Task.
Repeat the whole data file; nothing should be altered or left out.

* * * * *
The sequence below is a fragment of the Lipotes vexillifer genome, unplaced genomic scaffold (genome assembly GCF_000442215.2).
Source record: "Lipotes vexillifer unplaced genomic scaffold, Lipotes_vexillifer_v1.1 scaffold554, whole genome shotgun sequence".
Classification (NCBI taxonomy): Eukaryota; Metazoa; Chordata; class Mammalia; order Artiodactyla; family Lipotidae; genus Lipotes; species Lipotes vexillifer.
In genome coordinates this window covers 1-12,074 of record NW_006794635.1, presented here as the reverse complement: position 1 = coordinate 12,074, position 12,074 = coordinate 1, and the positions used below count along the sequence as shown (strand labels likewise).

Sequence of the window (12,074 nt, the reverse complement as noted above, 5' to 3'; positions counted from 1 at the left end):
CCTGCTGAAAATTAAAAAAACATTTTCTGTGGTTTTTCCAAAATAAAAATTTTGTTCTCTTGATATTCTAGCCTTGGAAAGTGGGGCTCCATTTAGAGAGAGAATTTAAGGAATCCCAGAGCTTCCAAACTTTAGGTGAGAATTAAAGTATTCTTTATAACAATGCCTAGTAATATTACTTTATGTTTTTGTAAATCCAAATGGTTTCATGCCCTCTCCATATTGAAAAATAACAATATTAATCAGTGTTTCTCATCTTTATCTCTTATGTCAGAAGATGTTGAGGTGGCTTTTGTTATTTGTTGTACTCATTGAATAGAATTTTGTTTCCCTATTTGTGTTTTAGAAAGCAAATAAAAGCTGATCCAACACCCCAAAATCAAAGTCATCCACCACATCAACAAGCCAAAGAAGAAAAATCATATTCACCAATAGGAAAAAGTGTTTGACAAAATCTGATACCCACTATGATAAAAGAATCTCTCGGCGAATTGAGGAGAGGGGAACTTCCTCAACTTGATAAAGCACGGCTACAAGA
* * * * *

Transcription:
The sequence below is a fragment of the Lipotes vexillifer genome, unplaced genomic scaffold (genome assembly GCF_000442215.2).
Source record: "Lipotes vexillifer unplaced genomic scaffold, Lipotes_vexillifer_v1.1 scaffold554, whole genome shotgun sequence".
Classification (NCBI taxonomy): Eukaryota; Metazoa; Chordata; class Mammalia; order Artiodactyla; family Lipotidae; genus Lipotes; species Lipotes vexillifer.
In genome coordinates this window covers 1-12,074 of record NW_006794635.1, presented here as the reverse complement: position 1 = coordinate 12,074, position 12,074 = coordinate 1, and the positions used below count along the sequence as shown (strand labels likewise).

Sequence of the window (12,074 nt, the reverse complement as noted above, 5' to 3'; positions counted from 1 at the left end):
CCTGCTGAAAATTAAAAAAACATTTTCTGTGGTTTTTCCAAAATAAAAATTTTGTTCTCTTGATATTCTAGCCTTGGAAAGTGGGGCTCCATTTAGAGAGAGAATTTAAGGAATCCCAGAGCTTCCAAACTTTAGGTGAGAATTAAAGTATTCTTTATAACAATGCCTAGTAATATTACTTTATGTTTTTGTAAATCCAAATGGTTTCATGCCCTCTCCATATTGAAAAATAACAATATTAATCAGTGTTTCTCATCTTTATCTCTTATGTCAGAAGATGTTGAGGTGGCTTTTGTTATTTGTTGTACTCATTGAATAGAATTTTGTTTCCCTATTTGTGTTTTAGAAAGCAAATAAAAGCTGATCCAACACCCCAAAATCAAAGTCATCCACCACATCAACAAGCCAAAGAAGAAAAATCATATTCACCAATAGGAAAAAGTGTTTGACAAAATCTGATACCCACTATGATAAAAGAATCTCTCGGCGAATTGAGGAGAGGGGAACTTCCTCAACTTGATAAAGCACGGCTACAAGA